09/29/2020, 14.57
VIETNAM
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Thousands of young people attend Mass for Migrants and Refugees

by Paul N. Hung

Archbishop Joseph Nguyễn Năng: “I want to urge you to always remember your purpose, your goals and your desires when you came to the city. In particular, you should join the Catholic associations and parishes in which you live, where you will have the opportunity to support each other, help each other and keep the faith. "

Hồ Chí Minh City (AsiaNews) – As of April 2019, the population of Hồ Chí Minh City was about 9 million people, several million of them immigrants. Among these there are about 600 thousand Catholics. They came to Hồ Chí Minh City from central and northern Vietnam.

On 27 September, the Pastoral Committee for Migration of the Archdiocese of Saigon organized the celebration of the 106th World Migration Day in the parish of St. Paul in the Bình Tân district.

In Vietnam, people are still battling the Covid-19 epidemic following the guidelines of the Ministry of Health. The Day was held over a period of 8 hours (from 13:00 to 21:00) in the parish of Saint Paul. The Message of Pope Francis on the occasion of the World Day of Migrants and Refugees was widely circulated in Vietnamese to 27 dioceses and parishes in Vietnam.

In his Message, Francis invited all the Catholic Churches of the world to recognize the image of Jesus in these migrants. The Holy Father also recalled the tragedy of all those who suffer from uncertainty, abandonment, marginalization and rejection due to the Covid-19 pandemic.

Recently, on May 5, the Migrants and Refugees Section of the Dicastery for Integral Human Development also published a new guide on Pastoral Guidelines on Domestic Migration to meet the challenge of assisting internal migrants.

Thus, the Pastoral Committee for Migration of the Archdiocese of Saigon celebrated the 106th World Migrant Day in the parish of St. Paul with about 3 thousand people, including groups of children, the elderly, students, workers, religious and 30 major seminarians of St Joseph Seminary of Sài Gòn.

A representative of the St. Joseph Major Seminary in Saigon spoke of the feelings and aspirations of these immigrants who live in parishes, some houses of charity, catechists, participants in catechism courses, choirs and Catholic parish associations. “We are also migrant seminarians from other dioceses who come here to study for the future ministry of the priesthood. We communicate with migrant brothers and sisters in daily prayer. We also learn from Pope Francis' message on the occasion of the 106th World Day of Migrants and Refugees "." We therefore shared our life of faith among ourselves in the last months of the Covid-19 pandemic and spoke with the Archbishop of Saigon Joseph Nuyễn Năng,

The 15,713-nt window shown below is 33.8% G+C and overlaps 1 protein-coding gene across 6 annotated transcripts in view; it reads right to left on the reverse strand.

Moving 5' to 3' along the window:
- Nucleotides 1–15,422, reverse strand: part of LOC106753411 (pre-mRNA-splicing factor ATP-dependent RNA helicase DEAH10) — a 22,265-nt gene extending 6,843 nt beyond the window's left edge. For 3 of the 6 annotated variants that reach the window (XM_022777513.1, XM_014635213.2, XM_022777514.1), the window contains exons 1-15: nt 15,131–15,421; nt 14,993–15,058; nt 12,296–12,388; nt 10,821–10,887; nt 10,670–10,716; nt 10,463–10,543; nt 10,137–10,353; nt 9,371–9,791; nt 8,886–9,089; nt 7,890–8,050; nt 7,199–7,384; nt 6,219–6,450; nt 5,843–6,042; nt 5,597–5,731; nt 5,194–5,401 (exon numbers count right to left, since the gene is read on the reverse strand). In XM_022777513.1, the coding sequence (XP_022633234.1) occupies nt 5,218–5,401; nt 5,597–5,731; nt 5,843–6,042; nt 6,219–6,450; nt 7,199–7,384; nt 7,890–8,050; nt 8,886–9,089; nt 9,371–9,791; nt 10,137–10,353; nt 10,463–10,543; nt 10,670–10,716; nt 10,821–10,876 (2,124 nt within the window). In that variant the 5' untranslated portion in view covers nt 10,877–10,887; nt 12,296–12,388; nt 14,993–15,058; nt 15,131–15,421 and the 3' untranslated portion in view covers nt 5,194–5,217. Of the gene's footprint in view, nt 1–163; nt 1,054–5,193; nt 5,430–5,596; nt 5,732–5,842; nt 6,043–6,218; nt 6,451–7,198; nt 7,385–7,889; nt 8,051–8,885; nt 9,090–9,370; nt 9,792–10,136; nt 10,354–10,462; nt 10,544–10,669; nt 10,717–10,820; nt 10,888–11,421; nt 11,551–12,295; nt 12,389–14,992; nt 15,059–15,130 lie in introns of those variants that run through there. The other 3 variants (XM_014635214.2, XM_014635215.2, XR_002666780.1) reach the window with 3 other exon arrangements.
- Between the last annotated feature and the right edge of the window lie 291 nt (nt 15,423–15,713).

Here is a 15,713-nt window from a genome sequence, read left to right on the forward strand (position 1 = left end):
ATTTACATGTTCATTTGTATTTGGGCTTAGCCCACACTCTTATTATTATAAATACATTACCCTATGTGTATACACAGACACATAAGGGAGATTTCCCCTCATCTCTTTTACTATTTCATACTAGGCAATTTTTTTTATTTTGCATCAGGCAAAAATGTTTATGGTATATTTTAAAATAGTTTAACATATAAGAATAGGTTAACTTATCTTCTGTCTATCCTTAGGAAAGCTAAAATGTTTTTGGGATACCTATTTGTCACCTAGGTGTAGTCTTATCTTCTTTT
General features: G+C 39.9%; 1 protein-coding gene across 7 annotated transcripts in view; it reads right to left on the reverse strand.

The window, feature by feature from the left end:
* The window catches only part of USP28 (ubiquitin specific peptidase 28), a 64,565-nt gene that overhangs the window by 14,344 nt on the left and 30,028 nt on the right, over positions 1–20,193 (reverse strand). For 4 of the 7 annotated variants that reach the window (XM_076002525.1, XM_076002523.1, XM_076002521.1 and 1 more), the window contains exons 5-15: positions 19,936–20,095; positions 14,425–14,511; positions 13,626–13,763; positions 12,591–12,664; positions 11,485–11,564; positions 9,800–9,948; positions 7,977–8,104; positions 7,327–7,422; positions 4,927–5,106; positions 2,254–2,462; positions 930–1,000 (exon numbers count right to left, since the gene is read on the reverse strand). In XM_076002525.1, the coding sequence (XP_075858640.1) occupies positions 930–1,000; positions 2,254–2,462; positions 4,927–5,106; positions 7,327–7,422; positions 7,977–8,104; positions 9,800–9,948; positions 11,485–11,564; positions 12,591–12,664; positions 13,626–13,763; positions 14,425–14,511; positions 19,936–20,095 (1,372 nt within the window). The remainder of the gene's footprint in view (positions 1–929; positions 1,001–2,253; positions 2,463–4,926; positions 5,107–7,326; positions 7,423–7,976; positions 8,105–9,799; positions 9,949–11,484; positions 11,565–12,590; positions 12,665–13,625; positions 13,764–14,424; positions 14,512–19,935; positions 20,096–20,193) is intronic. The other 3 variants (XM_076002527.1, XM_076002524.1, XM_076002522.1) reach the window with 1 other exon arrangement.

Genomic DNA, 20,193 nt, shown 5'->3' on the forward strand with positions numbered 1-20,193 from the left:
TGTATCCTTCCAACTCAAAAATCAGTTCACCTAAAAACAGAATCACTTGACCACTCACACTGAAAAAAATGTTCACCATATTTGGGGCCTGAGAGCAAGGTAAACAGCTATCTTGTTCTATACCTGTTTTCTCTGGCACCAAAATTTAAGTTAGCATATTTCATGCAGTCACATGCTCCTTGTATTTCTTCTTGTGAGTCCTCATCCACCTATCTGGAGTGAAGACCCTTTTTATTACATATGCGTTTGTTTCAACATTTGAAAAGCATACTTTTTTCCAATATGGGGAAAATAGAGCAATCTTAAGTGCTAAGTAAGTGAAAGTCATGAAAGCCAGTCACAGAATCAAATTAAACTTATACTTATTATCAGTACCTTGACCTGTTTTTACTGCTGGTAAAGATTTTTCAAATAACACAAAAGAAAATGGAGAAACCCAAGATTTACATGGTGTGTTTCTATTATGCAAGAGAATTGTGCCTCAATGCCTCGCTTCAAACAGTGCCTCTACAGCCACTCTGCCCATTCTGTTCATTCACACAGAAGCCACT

Most young people live in poor families or face very difficult circumstances. They said they came here to look for work, or to study in high schools, universities, or for the vocation of becoming a priest. There were young people who said they came to this city to earn a living for themselves or their families.

However, in reality, these young migrants have faced many difficulties and pressures in their lives. During the time of sharing experiences with each other, some groups said that "our life of faith is in danger".

 

Some young migrants told Asianews that “we cannot afford to visit our families during the time of the pandemic. We miss our families very much”.

There are groups of young immigrants who have not yet integrated into the culture of the city. They said: “We believe it is very difficult to integrate into the life of the city, because there are too many people and vehicles on the street. This causes air pollution and affects our health. But for this life, we still have to continue this arduous journey. "

Especially during the period of the epidemic, many young migrants had to do all kinds of manual labour to make money and live day after day. So there are also groups of young Catholics who are no longer interested in their "religious life". Their faith has been shaken in these days of family separation.

However, there are also many young migrants who have shown that “During the pandemic there were many opportunities to pray as a family among them. We are able to carry out charitable and social activities to help poor and immigrant children. "

Listening to the views of thousands of young migrants in St. Paul's Church, the Archbishop of Saigon, Joseph Nguyễn Năng, said: “You spoke of your concern. You have moved to the city to find work, study, improve and earn money. All these are good and justified reasons ".

"For this - he added - I want to urge you to always remember your purpose, your goals and your desires when you came to the city. In particular, you should join Catholic associations and parishes in the city in which you live, where you will have the opportunity to support each other, help each other and keep the faith".

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